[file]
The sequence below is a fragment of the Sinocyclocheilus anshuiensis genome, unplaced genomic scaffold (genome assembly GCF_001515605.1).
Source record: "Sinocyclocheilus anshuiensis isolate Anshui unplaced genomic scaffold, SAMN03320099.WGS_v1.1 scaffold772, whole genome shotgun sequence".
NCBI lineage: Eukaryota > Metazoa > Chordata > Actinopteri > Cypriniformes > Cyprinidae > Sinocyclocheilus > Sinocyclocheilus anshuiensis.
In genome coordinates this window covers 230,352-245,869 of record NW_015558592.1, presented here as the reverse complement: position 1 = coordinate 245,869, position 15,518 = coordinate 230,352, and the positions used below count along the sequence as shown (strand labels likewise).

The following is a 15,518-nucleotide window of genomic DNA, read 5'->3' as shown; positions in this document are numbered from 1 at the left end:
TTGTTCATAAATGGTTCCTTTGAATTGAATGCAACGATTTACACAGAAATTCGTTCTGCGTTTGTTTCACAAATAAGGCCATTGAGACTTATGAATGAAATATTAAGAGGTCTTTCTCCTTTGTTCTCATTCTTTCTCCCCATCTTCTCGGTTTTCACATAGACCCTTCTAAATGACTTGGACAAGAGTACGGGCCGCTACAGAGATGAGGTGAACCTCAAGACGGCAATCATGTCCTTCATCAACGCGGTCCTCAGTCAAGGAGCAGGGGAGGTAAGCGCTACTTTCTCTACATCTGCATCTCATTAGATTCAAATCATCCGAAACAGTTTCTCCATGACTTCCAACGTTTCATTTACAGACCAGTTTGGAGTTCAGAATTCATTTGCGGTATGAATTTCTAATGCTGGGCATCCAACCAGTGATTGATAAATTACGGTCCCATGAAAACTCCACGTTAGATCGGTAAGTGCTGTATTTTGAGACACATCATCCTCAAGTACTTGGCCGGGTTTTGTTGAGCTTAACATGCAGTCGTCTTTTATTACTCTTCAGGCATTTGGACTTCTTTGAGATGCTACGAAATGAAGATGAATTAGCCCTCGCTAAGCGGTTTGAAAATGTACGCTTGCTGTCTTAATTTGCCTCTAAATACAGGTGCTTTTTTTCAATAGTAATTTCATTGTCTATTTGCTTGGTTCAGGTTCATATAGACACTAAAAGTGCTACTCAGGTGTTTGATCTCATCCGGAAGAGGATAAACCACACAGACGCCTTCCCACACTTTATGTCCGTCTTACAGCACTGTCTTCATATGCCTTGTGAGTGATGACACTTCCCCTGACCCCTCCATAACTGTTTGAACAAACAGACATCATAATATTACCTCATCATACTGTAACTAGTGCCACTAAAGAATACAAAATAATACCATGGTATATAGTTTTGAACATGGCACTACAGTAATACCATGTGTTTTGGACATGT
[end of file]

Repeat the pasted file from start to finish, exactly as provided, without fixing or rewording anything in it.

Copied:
The sequence below is a fragment of the Sinocyclocheilus anshuiensis genome, unplaced genomic scaffold (genome assembly GCF_001515605.1).
Source record: "Sinocyclocheilus anshuiensis isolate Anshui unplaced genomic scaffold, SAMN03320099.WGS_v1.1 scaffold772, whole genome shotgun sequence".
NCBI lineage: Eukaryota > Metazoa > Chordata > Actinopteri > Cypriniformes > Cyprinidae > Sinocyclocheilus > Sinocyclocheilus anshuiensis.
In genome coordinates this window covers 230,352-245,869 of record NW_015558592.1, presented here as the reverse complement: position 1 = coordinate 245,869, position 15,518 = coordinate 230,352, and the positions used below count along the sequence as shown (strand labels likewise).

The following is a 15,518-nucleotide window of genomic DNA, read 5'->3' as shown; positions in this document are numbered from 1 at the left end:
TTGTTCATAAATGGTTCCTTTGAATTGAATGCAACGATTTACACAGAAATTCGTTCTGCGTTTGTTTCACAAATAAGGCCATTGAGACTTATGAATGAAATATTAAGAGGTCTTTCTCCTTTGTTCTCATTCTTTCTCCCCATCTTCTCGGTTTTCACATAGACCCTTCTAAATGACTTGGACAAGAGTACGGGCCGCTACAGAGATGAGGTGAACCTCAAGACGGCAATCATGTCCTTCATCAACGCGGTCCTCAGTCAAGGAGCAGGGGAGGTAAGCGCTACTTTCTCTACATCTGCATCTCATTAGATTCAAATCATCCGAAACAGTTTCTCCATGACTTCCAACGTTTCATTTACAGACCAGTTTGGAGTTCAGAATTCATTTGCGGTATGAATTTCTAATGCTGGGCATCCAACCAGTGATTGATAAATTACGGTCCCATGAAAACTCCACGTTAGATCGGTAAGTGCTGTATTTTGAGACACATCATCCTCAAGTACTTGGCCGGGTTTTGTTGAGCTTAACATGCAGTCGTCTTTTATTACTCTTCAGGCATTTGGACTTCTTTGAGATGCTACGAAATGAAGATGAATTAGCCCTCGCTAAGCGGTTTGAAAATGTACGCTTGCTGTCTTAATTTGCCTCTAAATACAGGTGCTTTTTTTCAATAGTAATTTCATTGTCTATTTGCTTGGTTCAGGTTCATATAGACACTAAAAGTGCTACTCAGGTGTTTGATCTCATCCGGAAGAGGATAAACCACACAGACGCCTTCCCACACTTTATGTCCGTCTTACAGCACTGTCTTCATATGCCTTGTGAGTGATGACACTTCCCCTGACCCCTCCATAACTGTTTGAACAAACAGACATCATAATATTACCTCATCATACTGTAACTAGTGCCACTAAAGAATACAAAATAATACCATGGTATATAGTTTTGAACATGGCACTACAGTAATACCATGTGTTTTGGACATGT